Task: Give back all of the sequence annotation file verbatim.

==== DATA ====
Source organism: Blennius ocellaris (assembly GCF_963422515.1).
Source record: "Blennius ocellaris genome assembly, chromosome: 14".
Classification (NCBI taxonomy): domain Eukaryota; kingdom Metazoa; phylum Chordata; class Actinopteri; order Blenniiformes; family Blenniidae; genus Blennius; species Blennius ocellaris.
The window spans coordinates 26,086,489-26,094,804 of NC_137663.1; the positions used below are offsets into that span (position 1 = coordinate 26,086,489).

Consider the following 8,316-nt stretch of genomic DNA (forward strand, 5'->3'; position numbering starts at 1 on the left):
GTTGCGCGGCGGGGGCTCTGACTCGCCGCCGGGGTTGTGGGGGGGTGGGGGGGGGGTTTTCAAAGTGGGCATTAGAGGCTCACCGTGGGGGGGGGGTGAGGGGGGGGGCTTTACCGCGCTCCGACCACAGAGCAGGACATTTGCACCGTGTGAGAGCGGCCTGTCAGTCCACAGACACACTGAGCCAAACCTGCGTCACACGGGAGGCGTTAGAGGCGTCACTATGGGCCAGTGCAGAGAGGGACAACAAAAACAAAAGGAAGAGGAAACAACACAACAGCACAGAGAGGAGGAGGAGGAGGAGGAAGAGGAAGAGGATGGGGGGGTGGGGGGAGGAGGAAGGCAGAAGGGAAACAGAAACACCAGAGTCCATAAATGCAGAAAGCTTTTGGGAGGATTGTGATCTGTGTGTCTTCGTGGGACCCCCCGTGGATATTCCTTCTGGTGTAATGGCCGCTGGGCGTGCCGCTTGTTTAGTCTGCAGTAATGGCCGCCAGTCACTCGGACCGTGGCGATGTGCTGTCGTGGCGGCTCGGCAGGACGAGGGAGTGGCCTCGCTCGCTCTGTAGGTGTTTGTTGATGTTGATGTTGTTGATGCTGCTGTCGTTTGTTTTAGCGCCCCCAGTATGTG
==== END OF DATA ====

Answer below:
Source organism: Blennius ocellaris (assembly GCF_963422515.1).
Source record: "Blennius ocellaris genome assembly, chromosome: 14".
Classification (NCBI taxonomy): domain Eukaryota; kingdom Metazoa; phylum Chordata; class Actinopteri; order Blenniiformes; family Blenniidae; genus Blennius; species Blennius ocellaris.
The window spans coordinates 26,086,489-26,094,804 of NC_137663.1; the positions used below are offsets into that span (position 1 = coordinate 26,086,489).

Consider the following 8,316-nt stretch of genomic DNA (forward strand, 5'->3'; position numbering starts at 1 on the left):
GTTGCGCGGCGGGGGCTCTGACTCGCCGCCGGGGTTGTGGGGGGGTGGGGGGGGGGTTTTCAAAGTGGGCATTAGAGGCTCACCGTGGGGGGGGGGTGAGGGGGGGGGCTTTACCGCGCTCCGACCACAGAGCAGGACATTTGCACCGTGTGAGAGCGGCCTGTCAGTCCACAGACACACTGAGCCAAACCTGCGTCACACGGGAGGCGTTAGAGGCGTCACTATGGGCCAGTGCAGAGAGGGACAACAAAAACAAAAGGAAGAGGAAACAACACAACAGCACAGAGAGGAGGAGGAGGAGGAGGAAGAGGAAGAGGATGGGGGGGTGGGGGGAGGAGGAAGGCAGAAGGGAAACAGAAACACCAGAGTCCATAAATGCAGAAAGCTTTTGGGAGGATTGTGATCTGTGTGTCTTCGTGGGACCCCCCGTGGATATTCCTTCTGGTGTAATGGCCGCTGGGCGTGCCGCTTGTTTAGTCTGCAGTAATGGCCGCCAGTCACTCGGACCGTGGCGATGTGCTGTCGTGGCGGCTCGGCAGGACGAGGGAGTGGCCTCGCTCGCTCTGTAGGTGTTTGTTGATGTTGATGTTGTTGATGCTGCTGTCGTTTGTTTTAGCGCCCCCAGTATGTG